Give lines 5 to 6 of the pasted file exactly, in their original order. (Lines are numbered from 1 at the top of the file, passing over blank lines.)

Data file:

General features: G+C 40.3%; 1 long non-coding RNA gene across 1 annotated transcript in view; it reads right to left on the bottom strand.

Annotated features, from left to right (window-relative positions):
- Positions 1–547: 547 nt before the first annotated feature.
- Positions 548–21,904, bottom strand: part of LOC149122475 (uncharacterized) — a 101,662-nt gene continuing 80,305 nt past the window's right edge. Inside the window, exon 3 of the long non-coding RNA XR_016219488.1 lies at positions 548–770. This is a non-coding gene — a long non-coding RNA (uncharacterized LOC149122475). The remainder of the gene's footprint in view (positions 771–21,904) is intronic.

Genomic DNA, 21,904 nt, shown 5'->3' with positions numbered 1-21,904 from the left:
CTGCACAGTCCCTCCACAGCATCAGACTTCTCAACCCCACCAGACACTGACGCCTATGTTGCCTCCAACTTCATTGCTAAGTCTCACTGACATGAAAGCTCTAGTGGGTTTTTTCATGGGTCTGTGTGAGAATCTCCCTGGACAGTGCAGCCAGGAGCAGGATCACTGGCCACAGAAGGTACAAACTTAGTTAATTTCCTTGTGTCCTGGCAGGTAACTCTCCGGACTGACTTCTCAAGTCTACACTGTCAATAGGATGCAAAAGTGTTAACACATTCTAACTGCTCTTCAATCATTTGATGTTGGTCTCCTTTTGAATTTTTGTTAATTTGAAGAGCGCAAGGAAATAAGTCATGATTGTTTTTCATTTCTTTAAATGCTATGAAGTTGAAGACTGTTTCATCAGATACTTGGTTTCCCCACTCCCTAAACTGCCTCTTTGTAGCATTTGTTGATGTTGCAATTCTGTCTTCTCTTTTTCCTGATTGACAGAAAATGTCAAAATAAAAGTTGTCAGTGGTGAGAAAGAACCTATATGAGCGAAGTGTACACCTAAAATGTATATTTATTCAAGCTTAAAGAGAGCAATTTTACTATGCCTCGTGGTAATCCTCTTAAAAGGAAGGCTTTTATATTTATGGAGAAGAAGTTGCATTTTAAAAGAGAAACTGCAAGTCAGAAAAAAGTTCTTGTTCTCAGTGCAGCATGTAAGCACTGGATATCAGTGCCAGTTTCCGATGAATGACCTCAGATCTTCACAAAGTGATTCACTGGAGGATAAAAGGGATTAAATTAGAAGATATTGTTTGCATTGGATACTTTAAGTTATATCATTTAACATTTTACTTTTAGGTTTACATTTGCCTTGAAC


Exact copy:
Genomic DNA, 21,904 nt, shown 5'->3' with positions numbered 1-21,904 from the left:
CTGCACAGTCCCTCCACAGCATCAGACTTCTCAACCCCACCAGACACTGACGCCTATGTTGCCTCCAACTTCATTGCTAAGTCTCACTGACATGAAAGCTCTAGTGGGTTTTTTCATGGGTCTGTGTGAGAATCTCCCTGGACAGTGCAGCCAGGAGCAGGATCACTGGCCACAGAAGGTACAAACTTAGTTAATTTCCTTGTGTCCTGGCAGGTAACTCTCCGGACTGACTTCTCAAGTCTACACTGTCAATAGGATGCAAAAGTGTTAACACATTCTAACTGCTCTTCAATCATTTGATGTTGGTCTCCTTTTGAATTTTTGTTAATTTGAAGAGCGCAAGGAAATAAGTCATGATTGTTTTTCATTTCTTTAAATGCTATGAAGTTGAAGACTGTTTCATCAGATACTTGGTTTCCCCACTCCCTAAACTGCCTCTTTGTAGCATTTGTTGATGTTGCAATTCTGTCTTCTCTTTTTCCTGATTGACAGAAAATGTCAAAATAAAAGTTGTCAGTGGTGAGAAAGAACCTATATGAGCGAAGTGTACACCTAAAATGTATATTTATTCAAGCTTAAAGAGAGCAATTTTACTATGCCTCGTGGTAATCCTCTTAAAAGGAAGGCTTTTATATTTATGGAGAAGAAGTTGCATTTTAAAAGAGAAACTGCAAGTCAGAAAAAAGTTCTTGTTCTCAGTGCAGCATGTAAGCACTGGATATCAGTGCCAGTTTCCGATGAATGACCTCAGATCTTCACAAAGTGATTCACTGGAGGATAAAAGGGATTAAATTAGAAGATATTGTTTGCATTGGATACTTTAAGTTATATCATTTAACATTTTACTTTTAGGTTTACATTTGCCTTGAAC